The kids picked on him. He was poor and wore ill fitting clothes. His mother had a different last name than he did, but she had no husband and he had no father. His grandma shared his last name. Kids laughed and said mean things about his family situation. One teacher even spanked him in front of class and ridiculed him for not having a dad. As if it was his fault he didn’t have something he wanted that everyone around him seemed to have. His mother was working all the time so he had to attend most school family events alone. His grandmother didn’t drive.

The kids and teachers told him that he was stupid and never would amount to anything. Paul thought that the words they said were true. He didn’t bother trying and got bad grades furthering everyone’s belief in his stupidity. His mother was slow, so why wouldn’t he be?

It was during those years, however, that Paul realized he was smarter than his mother. His mother tried to get her GED but couldn’t pass in math. Paul earned a MBA and takes a special interest in finance. But I am getting ahead of the story. Paul’s mother thought if he graduated from high school that would be an enormous accomplishment.

Although everyone told Paul that he wouldn’t amount to anything, his mother always told him that he could do anything he put his mind to. For not being very bright, her encouragement and belief in him was a very smart move as a parent that didn’t have much else to offer.

299.00 Infantile Autism, paragraph 10

Matt is having some trouble with other children. He thinks they are laughing at him. The parents have worked with this very well to try and understand that sometimes people have their own reasons for laughing and it might not have anything at all to do with him. Matt is still at the stage where if an adult scolds other children, Matt thinks he is being yelled at. It was reported that Matt’s general response to school was positive. He doesn’t like to get up in the morning but once that bridge is crossed he doesn’t have any difficulty getting on the big bus now that his sister is on the big bus.

I had to add the little bit at the end about me, the sister that gets on the big bus. I thought it was cute.

Matt did have trouble with other kids. I remember clearly Matt having the same recess time as the other kids and I. While the whole idea of getting him involved with regular ed kids was great, it really didn’t work out too well. Especially on the far unsupervised ends of the playground. I remember the constant teasing and mocking of his bizarre movements in the high pitched laughter of the mean girls. He heard this laughter long after it disappeared. To tell you the truth, so did I. It was haunting. Sometimes after Matt attacked someone, he said he could hear them laughing at him when no one was.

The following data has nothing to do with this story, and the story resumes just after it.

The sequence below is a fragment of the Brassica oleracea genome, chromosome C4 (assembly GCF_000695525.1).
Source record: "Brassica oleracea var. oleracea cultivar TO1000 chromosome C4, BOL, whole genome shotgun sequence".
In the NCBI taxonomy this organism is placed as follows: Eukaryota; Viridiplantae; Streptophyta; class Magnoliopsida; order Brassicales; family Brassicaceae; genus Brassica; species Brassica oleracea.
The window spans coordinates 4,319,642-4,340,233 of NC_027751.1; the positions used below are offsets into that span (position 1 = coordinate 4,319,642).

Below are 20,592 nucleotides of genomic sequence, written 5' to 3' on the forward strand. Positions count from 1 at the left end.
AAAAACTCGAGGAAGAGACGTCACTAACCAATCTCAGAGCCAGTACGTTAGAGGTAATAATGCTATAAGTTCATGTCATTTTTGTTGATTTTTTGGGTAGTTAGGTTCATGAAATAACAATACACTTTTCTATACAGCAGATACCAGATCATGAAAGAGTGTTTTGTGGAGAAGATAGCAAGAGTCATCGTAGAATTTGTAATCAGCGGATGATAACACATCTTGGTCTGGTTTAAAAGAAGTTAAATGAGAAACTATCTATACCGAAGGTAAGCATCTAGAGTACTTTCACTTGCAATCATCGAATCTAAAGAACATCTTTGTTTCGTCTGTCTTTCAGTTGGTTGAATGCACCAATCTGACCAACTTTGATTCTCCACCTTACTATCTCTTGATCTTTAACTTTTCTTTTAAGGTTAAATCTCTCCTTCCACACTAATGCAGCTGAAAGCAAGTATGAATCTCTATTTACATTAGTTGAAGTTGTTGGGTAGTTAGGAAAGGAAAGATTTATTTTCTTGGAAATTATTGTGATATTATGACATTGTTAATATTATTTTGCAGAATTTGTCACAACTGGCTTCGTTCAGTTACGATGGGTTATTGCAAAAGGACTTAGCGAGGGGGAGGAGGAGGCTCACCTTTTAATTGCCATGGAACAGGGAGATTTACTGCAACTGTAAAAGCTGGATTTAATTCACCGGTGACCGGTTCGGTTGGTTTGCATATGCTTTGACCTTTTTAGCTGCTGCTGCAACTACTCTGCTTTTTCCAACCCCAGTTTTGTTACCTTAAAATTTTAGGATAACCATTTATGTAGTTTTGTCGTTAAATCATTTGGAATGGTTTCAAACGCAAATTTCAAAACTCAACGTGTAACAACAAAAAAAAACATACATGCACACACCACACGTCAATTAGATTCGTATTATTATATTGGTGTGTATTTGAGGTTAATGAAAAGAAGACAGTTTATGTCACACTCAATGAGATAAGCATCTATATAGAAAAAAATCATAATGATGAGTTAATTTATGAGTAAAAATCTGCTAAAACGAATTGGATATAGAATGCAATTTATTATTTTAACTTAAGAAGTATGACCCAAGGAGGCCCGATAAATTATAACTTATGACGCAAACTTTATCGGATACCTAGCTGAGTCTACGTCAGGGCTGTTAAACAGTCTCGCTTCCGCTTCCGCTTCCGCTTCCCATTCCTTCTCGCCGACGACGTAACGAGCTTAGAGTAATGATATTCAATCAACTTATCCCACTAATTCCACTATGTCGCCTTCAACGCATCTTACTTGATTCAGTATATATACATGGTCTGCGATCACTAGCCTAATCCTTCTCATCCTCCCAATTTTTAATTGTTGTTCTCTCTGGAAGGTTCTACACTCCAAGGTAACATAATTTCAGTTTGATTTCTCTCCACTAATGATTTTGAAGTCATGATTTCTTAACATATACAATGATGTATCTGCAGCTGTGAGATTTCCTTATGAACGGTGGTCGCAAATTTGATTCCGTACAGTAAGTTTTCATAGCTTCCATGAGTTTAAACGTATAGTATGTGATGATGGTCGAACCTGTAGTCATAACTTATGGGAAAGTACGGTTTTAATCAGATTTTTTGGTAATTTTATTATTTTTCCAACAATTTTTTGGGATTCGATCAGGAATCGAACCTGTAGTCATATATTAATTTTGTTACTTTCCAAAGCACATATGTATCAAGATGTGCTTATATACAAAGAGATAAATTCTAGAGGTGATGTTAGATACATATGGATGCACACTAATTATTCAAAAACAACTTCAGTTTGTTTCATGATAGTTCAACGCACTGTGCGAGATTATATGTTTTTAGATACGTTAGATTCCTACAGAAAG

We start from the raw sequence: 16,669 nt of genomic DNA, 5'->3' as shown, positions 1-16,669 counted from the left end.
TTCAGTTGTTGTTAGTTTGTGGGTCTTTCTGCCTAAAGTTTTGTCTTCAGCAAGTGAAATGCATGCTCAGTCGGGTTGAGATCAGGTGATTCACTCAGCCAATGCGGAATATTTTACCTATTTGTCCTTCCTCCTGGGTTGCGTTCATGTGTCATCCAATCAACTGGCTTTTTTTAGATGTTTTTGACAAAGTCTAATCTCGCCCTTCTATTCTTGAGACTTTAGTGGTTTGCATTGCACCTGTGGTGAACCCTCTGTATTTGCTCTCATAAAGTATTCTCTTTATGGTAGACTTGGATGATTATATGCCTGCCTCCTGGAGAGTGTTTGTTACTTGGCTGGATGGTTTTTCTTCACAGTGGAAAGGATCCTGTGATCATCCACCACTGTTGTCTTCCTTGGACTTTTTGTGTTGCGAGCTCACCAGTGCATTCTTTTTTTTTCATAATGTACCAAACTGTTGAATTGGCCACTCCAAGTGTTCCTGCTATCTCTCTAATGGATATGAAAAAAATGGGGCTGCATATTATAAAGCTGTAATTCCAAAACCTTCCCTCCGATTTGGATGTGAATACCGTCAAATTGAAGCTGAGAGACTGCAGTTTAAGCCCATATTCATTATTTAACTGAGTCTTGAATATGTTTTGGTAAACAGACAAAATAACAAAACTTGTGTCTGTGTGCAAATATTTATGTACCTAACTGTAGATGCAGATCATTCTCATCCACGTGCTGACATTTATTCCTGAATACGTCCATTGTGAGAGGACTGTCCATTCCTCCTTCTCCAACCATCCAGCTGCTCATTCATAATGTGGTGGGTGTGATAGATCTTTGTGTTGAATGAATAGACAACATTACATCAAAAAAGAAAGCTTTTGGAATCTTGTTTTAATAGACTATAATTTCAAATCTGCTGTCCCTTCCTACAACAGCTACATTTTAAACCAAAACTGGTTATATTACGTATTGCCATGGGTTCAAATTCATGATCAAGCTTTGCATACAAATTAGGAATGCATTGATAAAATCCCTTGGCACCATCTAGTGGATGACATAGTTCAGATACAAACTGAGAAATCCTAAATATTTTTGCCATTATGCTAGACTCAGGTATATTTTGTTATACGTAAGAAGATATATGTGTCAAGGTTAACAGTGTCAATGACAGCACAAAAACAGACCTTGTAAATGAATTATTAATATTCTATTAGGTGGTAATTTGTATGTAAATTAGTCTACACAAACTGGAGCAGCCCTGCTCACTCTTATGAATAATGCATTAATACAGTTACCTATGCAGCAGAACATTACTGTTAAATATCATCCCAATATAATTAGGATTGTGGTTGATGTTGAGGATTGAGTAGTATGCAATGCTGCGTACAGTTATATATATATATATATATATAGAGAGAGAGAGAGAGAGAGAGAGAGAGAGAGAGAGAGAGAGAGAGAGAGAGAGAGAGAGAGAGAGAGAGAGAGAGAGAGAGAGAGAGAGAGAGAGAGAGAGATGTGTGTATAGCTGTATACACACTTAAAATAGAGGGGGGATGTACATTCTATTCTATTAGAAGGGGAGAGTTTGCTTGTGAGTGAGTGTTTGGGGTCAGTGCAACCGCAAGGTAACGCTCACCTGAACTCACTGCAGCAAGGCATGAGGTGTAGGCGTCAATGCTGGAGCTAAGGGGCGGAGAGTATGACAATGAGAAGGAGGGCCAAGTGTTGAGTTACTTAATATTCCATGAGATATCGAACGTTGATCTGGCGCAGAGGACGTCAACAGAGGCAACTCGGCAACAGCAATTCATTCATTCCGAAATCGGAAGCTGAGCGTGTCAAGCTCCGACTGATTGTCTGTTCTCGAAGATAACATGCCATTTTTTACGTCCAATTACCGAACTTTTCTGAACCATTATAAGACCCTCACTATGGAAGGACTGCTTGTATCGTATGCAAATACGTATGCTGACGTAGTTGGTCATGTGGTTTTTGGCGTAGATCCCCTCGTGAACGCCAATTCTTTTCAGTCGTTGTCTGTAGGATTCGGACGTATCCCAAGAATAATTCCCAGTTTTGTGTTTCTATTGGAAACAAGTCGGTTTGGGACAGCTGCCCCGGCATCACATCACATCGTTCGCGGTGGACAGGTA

He also felt if someone was getting scolded, it was directed at him whether it was or not. This was problematic at home since my parents had four children within five years. Home life with my three younger brothers was never quiet. However, we were not allowed to express anger or argue in any way around Matt. He would always think that it was directed at him which meant a meltdown which meant that someone was going to get hurt. Usually that someone was me.

For a long period of time, I felt like it was wrong to feel angry. I had a big burning ball of fire locked inside consuming me. But that was a long time ago.

It has been many years since I road on the big bus.

Autism’s sibling, journal 2, part 3

My mom said that Matt was a smart baby. He was speaking and knew the alphabet. Until he turned 2, that is. Then he quit talking altogether. Instead he screamed. He slept fitfully and had nightmares. For many early childhood years, Matt was nonverbal. Then something strange happened, he started talking.

Previous to the home bound years, my brothers and I attended the same grade school. I remember Matt being in the special ed room that was shared with the library. He spent a lot of time in the naughty box between the two rooms. He kicked and screamed in this box while the kids laughed when we went in for library. He also went out with us at recess. Some of the older girls mocked his bizarre movements and laughed at him. It made me very angry, but they were older and there was nothing I could do about it.

One day Matt told my mom that he didn’t like school. He said that the teacher was mean. He told us that she put him face down on the floor and sat on top of him. He said it was hard to breathe. The teacher also put him under her desk, then sat down squishing and trapping him inside. My mom asked me if this could possibly be true. By the time he could tell us what had happened, the teacher had already quit. The turnover was high and I am sure my brother didn’t help with that.